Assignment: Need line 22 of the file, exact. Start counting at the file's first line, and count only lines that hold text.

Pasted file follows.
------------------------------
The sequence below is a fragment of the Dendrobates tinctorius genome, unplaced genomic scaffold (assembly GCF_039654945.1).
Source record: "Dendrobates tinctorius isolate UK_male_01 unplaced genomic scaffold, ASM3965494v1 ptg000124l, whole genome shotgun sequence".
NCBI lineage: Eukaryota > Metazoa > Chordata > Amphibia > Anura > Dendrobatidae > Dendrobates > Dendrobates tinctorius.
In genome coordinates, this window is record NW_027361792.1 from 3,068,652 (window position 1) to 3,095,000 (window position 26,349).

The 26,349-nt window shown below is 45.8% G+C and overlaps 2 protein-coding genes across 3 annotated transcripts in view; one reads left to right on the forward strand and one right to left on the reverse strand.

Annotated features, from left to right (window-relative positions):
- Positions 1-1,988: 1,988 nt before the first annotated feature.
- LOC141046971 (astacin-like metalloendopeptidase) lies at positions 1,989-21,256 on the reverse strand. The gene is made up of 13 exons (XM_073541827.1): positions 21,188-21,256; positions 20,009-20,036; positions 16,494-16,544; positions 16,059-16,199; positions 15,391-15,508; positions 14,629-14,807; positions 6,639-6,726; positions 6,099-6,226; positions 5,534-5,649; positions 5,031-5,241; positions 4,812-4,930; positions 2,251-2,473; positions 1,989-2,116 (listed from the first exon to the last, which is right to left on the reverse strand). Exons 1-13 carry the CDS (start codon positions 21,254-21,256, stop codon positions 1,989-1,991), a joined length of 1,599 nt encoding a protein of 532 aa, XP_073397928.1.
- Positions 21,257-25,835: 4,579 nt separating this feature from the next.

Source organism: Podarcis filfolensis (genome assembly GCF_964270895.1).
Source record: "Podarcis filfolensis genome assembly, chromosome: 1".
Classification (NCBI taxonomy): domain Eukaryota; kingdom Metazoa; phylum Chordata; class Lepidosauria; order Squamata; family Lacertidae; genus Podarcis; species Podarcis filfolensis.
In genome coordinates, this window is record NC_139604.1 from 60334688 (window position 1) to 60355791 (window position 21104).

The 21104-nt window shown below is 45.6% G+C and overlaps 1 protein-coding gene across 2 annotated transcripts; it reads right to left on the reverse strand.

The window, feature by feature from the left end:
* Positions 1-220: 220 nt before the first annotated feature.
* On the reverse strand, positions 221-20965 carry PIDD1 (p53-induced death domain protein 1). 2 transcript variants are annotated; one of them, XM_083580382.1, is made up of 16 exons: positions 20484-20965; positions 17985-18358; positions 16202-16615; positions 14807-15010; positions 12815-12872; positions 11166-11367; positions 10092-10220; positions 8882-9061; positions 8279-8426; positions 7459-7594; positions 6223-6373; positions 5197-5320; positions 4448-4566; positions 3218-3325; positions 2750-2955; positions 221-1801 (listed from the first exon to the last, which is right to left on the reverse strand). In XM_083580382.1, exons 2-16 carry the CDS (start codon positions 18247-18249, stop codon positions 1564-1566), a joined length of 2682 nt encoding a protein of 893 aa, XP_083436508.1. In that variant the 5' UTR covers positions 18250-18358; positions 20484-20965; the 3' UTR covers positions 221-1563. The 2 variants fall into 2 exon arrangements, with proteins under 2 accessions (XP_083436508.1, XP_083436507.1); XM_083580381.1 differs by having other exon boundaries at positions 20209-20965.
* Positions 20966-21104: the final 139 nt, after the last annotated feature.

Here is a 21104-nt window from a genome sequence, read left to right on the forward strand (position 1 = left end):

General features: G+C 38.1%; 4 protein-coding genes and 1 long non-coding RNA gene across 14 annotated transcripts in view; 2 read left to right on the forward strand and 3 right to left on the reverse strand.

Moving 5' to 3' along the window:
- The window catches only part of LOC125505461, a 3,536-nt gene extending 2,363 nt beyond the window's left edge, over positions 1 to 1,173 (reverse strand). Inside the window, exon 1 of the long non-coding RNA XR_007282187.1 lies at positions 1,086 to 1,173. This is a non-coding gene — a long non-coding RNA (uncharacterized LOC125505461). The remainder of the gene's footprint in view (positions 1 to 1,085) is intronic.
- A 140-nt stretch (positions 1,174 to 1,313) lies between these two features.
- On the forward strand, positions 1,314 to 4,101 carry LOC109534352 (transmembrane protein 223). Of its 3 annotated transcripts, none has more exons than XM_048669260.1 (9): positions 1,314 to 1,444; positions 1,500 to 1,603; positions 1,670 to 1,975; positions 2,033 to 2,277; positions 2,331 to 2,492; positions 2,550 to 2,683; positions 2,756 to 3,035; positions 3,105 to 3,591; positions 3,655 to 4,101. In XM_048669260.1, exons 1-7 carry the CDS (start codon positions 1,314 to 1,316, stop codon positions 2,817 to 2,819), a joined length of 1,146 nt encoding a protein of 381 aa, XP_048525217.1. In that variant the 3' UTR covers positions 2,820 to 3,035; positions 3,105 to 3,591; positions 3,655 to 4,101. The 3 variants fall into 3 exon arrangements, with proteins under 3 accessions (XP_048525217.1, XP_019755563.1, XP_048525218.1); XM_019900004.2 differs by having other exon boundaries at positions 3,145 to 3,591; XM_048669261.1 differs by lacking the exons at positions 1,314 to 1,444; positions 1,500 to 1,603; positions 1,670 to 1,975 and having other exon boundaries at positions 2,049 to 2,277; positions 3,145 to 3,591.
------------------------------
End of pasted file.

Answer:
- The window catches only part of LOC125505461, a 3,536-nt gene extending 2,363 nt beyond the window's left edge, over positions 1 to 1,173 (reverse strand). Inside the window, exon 1 of the long non-coding RNA XR_007282187.1 lies at positions 1,086 to 1,173. This is a non-coding gene — a long non-coding RNA (uncharacterized LOC125505461). The remainder of the gene's footprint in view (positions 1 to 1,085) is intronic.